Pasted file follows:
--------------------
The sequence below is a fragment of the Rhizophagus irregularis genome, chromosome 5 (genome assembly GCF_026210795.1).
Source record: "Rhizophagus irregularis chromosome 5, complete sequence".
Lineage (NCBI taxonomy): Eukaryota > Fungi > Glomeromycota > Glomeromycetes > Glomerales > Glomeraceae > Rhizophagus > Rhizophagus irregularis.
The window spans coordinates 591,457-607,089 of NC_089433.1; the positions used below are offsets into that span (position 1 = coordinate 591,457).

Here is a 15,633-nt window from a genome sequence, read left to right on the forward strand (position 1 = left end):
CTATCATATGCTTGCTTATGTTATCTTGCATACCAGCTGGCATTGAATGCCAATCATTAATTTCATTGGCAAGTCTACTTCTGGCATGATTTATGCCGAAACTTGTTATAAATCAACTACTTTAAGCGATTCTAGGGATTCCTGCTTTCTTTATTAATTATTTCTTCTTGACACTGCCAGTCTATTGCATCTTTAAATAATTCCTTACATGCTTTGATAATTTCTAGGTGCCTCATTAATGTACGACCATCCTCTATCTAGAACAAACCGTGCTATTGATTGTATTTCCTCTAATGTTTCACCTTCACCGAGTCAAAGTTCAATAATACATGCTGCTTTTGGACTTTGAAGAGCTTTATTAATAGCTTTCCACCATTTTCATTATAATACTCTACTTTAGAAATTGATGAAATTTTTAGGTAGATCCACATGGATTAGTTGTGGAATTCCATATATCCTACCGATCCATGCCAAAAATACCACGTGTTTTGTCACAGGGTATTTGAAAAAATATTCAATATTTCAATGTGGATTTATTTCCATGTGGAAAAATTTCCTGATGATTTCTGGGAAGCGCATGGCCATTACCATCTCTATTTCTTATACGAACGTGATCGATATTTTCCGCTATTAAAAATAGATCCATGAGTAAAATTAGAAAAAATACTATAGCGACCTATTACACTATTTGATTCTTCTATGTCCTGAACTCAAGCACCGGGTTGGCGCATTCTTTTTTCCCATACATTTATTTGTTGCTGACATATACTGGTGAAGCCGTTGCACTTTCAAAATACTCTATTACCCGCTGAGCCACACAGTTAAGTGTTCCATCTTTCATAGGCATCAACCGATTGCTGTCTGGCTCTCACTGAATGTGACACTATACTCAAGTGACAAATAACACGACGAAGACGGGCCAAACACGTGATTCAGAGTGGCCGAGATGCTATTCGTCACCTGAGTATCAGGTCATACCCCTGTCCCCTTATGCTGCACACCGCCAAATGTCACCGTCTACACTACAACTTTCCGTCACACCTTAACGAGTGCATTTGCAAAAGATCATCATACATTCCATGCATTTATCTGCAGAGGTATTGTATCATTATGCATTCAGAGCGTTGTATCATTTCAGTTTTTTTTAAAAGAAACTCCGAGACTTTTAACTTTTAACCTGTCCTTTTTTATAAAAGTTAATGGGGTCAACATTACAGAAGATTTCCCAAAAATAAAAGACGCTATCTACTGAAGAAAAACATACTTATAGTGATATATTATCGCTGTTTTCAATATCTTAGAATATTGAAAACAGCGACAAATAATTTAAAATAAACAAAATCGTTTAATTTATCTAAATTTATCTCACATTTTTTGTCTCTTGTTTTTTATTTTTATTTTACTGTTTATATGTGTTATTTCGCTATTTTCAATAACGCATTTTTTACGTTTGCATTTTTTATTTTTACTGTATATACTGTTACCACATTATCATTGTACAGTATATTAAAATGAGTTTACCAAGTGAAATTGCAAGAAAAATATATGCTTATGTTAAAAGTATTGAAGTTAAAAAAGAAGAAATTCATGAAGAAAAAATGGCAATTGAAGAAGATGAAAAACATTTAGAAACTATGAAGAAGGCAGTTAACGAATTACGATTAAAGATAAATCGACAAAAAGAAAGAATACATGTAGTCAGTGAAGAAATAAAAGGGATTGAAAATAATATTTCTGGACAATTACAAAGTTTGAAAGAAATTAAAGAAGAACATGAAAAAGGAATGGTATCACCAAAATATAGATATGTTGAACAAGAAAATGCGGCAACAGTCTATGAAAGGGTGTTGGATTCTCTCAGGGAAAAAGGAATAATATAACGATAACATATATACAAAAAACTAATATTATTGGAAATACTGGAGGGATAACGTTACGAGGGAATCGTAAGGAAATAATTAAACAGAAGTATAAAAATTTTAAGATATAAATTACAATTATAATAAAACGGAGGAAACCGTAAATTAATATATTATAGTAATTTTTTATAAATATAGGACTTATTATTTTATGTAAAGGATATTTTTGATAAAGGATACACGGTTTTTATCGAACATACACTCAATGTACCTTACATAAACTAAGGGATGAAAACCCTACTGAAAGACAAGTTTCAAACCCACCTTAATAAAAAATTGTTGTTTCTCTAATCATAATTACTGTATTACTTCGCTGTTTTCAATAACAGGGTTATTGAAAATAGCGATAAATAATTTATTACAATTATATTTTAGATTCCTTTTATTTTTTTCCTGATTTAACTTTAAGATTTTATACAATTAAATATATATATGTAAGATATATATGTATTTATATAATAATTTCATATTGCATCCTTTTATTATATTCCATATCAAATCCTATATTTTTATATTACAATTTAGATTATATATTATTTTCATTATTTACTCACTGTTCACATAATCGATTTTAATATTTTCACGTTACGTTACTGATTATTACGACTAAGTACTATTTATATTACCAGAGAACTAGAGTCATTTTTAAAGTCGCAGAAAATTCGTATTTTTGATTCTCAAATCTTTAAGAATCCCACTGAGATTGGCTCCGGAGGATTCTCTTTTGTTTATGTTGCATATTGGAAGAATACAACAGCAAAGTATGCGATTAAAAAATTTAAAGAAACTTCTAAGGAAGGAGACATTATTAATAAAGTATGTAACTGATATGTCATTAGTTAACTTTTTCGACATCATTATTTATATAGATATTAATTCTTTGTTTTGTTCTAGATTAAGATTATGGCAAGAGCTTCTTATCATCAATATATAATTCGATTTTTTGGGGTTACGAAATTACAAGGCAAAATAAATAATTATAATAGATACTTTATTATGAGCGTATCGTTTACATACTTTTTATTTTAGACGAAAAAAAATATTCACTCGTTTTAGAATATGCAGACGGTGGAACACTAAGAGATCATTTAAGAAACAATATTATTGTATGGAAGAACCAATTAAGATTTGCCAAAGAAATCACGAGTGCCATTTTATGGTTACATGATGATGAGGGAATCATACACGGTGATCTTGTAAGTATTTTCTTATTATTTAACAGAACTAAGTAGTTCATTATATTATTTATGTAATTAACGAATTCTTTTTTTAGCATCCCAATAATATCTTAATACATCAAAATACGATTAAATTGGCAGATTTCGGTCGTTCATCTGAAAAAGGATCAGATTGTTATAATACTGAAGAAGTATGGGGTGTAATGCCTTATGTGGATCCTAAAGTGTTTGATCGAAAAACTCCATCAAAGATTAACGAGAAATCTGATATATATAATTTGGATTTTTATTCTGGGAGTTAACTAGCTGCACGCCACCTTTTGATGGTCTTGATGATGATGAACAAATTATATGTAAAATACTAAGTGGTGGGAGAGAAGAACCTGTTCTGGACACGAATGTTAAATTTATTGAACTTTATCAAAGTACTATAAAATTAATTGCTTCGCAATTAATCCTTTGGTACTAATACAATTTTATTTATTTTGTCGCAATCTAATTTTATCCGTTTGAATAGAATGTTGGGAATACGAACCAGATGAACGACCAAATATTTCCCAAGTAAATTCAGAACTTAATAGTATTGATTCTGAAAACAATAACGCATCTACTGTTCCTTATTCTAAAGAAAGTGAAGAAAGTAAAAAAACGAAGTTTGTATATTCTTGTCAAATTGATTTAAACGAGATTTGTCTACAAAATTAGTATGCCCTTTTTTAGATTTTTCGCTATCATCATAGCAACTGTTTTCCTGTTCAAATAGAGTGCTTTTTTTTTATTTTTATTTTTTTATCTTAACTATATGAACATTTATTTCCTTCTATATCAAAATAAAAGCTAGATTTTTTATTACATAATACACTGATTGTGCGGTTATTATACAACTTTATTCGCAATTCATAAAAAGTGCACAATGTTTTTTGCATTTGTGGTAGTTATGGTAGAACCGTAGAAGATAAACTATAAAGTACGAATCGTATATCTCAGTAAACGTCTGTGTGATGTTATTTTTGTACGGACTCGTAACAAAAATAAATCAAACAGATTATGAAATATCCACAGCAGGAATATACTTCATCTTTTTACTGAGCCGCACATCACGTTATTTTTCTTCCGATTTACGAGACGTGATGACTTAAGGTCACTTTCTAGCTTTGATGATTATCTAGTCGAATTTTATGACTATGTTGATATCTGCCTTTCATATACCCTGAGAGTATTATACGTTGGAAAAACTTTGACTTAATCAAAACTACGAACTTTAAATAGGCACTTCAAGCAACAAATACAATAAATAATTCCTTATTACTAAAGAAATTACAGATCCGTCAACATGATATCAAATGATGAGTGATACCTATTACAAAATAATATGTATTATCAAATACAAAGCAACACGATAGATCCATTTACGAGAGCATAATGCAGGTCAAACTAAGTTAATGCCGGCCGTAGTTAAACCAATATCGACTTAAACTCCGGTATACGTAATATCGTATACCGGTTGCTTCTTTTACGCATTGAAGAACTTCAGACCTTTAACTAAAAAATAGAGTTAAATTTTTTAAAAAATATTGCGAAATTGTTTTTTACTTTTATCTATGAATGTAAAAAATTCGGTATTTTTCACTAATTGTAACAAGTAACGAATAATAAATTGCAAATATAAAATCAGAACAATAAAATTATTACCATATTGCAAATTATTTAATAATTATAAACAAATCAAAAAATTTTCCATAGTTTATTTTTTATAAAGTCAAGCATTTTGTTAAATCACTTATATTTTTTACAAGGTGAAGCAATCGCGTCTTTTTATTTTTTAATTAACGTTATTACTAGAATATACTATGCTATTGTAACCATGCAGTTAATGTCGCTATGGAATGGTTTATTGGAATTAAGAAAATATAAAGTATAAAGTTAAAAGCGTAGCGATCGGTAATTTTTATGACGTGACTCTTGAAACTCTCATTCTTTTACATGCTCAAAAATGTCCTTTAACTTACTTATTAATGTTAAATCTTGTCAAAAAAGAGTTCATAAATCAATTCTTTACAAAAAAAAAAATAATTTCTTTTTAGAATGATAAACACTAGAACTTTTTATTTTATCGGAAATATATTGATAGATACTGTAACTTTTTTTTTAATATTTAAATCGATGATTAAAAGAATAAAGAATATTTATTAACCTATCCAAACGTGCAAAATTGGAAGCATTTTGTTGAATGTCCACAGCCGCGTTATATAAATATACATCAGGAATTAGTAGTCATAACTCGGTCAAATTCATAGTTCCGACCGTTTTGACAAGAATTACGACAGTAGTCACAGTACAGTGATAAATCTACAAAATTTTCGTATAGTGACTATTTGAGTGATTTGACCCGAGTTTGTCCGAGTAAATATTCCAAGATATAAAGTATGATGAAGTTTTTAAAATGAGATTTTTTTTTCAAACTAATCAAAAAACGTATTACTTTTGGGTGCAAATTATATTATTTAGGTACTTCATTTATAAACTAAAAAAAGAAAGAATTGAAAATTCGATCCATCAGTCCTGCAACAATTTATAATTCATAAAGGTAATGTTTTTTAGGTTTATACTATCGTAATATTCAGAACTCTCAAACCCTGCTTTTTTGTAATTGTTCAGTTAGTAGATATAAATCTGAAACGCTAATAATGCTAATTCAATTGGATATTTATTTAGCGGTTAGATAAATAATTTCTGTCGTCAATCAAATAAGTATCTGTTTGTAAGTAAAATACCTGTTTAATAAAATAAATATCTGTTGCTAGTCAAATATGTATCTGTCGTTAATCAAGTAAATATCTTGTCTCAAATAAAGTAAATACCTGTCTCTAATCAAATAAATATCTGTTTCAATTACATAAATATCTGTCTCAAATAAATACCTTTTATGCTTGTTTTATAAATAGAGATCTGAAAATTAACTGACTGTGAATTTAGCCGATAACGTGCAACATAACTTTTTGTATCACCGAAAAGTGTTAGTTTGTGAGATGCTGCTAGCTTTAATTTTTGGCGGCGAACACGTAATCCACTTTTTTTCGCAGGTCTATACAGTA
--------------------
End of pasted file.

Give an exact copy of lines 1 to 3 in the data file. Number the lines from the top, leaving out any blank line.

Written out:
The sequence below is a fragment of the Rhizophagus irregularis genome, chromosome 5 (genome assembly GCF_026210795.1).
Source record: "Rhizophagus irregularis chromosome 5, complete sequence".
Lineage (NCBI taxonomy): Eukaryota > Fungi > Glomeromycota > Glomeromycetes > Glomerales > Glomeraceae > Rhizophagus > Rhizophagus irregularis.